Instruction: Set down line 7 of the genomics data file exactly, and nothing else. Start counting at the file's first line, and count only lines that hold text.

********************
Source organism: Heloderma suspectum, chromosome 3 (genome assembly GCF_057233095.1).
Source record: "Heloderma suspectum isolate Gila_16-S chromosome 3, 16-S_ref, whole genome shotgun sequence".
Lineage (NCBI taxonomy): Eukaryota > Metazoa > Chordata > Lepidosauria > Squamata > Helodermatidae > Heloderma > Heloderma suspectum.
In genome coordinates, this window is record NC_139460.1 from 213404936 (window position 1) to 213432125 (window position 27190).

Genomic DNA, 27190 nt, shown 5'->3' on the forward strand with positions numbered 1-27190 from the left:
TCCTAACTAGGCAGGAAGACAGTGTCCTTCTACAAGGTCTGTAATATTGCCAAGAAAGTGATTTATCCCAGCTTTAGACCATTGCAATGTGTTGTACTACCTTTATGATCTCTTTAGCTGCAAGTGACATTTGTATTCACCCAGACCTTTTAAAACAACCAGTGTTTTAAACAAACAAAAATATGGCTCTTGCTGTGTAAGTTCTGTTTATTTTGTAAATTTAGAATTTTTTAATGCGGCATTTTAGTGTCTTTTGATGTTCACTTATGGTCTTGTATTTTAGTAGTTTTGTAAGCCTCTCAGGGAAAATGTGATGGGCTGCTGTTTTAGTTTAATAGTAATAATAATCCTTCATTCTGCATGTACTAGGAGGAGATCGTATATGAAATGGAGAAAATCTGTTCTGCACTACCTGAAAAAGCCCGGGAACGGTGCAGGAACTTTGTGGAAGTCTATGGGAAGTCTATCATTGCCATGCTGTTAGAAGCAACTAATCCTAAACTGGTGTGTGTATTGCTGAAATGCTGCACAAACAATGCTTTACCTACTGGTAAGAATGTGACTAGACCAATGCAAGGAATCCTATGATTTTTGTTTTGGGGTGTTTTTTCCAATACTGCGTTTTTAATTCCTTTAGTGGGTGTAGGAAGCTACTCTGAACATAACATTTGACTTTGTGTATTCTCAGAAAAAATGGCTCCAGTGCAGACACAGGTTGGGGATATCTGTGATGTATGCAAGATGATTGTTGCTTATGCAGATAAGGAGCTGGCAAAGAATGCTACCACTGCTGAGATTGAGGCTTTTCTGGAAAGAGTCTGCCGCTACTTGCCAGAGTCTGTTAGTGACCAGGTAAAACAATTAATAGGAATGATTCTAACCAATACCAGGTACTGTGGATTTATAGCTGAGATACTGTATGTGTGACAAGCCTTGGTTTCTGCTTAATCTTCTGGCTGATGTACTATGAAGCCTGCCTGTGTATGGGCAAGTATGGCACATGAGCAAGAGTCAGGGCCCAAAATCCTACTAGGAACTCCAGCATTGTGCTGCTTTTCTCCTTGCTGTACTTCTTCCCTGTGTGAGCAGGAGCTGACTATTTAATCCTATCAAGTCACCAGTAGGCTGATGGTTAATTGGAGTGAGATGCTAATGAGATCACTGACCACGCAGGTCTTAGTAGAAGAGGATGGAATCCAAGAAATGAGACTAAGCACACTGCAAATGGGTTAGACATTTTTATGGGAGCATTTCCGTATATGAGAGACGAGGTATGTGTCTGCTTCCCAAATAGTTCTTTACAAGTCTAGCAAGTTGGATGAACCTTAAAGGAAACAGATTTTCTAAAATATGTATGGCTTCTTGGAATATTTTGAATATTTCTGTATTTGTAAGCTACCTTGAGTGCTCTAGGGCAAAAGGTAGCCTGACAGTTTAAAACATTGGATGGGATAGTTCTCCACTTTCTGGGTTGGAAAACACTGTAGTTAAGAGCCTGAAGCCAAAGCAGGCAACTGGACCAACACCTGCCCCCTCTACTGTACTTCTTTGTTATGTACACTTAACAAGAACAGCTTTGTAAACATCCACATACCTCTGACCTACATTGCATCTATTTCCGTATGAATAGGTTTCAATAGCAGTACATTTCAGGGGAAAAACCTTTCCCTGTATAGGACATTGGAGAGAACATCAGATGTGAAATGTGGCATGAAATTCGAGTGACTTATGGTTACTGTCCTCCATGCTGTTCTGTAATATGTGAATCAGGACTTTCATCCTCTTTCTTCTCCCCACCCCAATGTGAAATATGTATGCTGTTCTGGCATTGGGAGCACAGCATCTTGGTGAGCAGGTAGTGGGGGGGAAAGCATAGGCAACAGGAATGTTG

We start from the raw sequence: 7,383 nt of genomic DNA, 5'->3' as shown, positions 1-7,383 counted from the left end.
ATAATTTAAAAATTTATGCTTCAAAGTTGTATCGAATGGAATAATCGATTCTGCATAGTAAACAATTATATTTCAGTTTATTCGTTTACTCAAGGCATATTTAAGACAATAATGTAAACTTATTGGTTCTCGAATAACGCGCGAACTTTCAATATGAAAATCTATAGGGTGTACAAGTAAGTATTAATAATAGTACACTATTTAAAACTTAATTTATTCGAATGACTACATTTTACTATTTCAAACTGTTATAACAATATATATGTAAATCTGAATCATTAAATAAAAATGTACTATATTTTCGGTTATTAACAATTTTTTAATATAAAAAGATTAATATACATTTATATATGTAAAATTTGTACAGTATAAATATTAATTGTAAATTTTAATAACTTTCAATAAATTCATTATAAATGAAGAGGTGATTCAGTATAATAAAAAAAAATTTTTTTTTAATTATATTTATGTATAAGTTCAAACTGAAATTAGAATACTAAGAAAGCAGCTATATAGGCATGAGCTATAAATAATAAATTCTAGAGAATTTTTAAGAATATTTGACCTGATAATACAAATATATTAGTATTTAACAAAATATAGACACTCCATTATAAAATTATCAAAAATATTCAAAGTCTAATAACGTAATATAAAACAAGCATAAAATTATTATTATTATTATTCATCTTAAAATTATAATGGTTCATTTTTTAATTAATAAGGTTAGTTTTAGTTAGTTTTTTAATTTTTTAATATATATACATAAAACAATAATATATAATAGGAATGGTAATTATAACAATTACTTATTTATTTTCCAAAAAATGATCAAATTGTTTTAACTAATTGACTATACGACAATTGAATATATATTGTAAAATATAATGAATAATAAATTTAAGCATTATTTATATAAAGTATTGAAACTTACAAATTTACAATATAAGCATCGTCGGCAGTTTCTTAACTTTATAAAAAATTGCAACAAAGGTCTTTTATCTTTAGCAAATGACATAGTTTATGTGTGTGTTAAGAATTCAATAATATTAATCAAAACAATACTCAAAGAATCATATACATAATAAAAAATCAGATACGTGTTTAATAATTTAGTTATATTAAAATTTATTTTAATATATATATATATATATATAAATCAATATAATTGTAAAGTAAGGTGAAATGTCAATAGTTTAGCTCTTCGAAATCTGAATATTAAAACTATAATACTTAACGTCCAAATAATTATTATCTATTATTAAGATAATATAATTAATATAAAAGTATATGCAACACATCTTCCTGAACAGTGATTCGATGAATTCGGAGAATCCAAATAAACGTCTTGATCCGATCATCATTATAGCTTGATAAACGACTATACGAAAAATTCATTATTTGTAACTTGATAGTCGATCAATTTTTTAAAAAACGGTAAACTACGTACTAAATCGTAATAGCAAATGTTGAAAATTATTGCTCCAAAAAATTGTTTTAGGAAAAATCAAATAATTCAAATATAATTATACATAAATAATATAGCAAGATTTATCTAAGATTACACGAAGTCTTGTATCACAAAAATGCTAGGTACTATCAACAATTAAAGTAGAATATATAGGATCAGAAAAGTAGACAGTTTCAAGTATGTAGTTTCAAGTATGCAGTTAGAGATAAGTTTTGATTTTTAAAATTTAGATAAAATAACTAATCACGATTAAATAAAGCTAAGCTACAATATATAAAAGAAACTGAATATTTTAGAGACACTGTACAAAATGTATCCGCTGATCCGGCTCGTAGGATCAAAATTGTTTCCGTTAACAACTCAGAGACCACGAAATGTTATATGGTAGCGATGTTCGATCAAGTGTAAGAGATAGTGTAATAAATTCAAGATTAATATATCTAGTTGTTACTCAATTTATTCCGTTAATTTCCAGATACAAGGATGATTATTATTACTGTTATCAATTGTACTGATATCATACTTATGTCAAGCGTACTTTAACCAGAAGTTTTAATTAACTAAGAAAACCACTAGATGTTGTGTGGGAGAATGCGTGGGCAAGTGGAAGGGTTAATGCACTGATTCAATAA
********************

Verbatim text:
We start from the raw sequence: 7,383 nt of genomic DNA, 5'->3' as shown, positions 1-7,383 counted from the left end.